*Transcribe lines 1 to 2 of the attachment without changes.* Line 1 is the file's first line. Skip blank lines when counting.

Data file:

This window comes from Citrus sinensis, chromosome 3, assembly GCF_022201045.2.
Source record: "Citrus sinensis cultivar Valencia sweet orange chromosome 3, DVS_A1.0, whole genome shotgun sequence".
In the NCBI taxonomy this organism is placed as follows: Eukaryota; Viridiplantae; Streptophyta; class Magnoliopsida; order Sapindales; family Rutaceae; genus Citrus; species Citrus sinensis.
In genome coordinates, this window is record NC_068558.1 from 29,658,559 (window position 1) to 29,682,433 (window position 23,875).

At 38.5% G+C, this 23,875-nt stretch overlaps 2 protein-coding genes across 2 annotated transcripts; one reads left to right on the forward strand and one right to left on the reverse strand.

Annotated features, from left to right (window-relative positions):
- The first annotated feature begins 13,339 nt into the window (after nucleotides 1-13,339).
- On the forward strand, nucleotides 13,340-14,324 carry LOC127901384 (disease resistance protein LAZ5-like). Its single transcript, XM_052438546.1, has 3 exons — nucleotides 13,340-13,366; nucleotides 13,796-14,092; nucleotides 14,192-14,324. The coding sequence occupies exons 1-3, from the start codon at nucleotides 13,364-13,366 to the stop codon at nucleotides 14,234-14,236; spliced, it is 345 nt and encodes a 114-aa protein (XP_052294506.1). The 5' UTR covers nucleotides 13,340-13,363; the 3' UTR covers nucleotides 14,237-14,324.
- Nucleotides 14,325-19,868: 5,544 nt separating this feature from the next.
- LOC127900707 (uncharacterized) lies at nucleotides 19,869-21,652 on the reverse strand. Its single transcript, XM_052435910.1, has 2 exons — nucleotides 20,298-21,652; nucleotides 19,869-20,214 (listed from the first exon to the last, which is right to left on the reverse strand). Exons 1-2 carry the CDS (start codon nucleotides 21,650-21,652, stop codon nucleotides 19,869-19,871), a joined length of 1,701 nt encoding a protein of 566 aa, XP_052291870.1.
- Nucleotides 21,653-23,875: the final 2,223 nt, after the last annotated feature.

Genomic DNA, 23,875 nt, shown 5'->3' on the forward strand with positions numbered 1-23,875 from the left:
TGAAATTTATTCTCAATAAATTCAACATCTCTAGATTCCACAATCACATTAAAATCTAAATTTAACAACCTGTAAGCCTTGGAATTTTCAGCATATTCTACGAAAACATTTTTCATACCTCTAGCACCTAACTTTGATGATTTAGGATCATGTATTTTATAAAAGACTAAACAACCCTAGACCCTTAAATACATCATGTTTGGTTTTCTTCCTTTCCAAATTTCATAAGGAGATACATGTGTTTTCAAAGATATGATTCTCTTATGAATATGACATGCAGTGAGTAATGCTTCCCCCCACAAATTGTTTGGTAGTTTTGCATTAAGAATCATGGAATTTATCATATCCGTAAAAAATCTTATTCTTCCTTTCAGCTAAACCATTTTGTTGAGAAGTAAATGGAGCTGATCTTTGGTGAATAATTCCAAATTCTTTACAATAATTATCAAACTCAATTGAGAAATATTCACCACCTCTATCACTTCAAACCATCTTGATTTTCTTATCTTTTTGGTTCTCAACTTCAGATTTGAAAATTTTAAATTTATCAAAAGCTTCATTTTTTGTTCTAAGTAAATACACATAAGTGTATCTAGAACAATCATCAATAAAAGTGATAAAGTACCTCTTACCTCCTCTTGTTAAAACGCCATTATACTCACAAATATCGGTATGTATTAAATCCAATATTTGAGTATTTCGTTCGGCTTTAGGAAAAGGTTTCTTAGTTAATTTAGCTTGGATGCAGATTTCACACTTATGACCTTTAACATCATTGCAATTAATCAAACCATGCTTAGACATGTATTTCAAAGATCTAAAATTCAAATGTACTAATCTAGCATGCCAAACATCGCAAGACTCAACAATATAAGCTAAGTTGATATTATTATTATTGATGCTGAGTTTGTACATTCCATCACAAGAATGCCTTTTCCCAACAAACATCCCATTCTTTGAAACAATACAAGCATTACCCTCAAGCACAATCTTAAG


This window comes from Citrus sinensis, chromosome 3, assembly GCF_022201045.2.
Source record: "Citrus sinensis cultivar Valencia sweet orange chromosome 3, DVS_A1.0, whole genome shotgun sequence".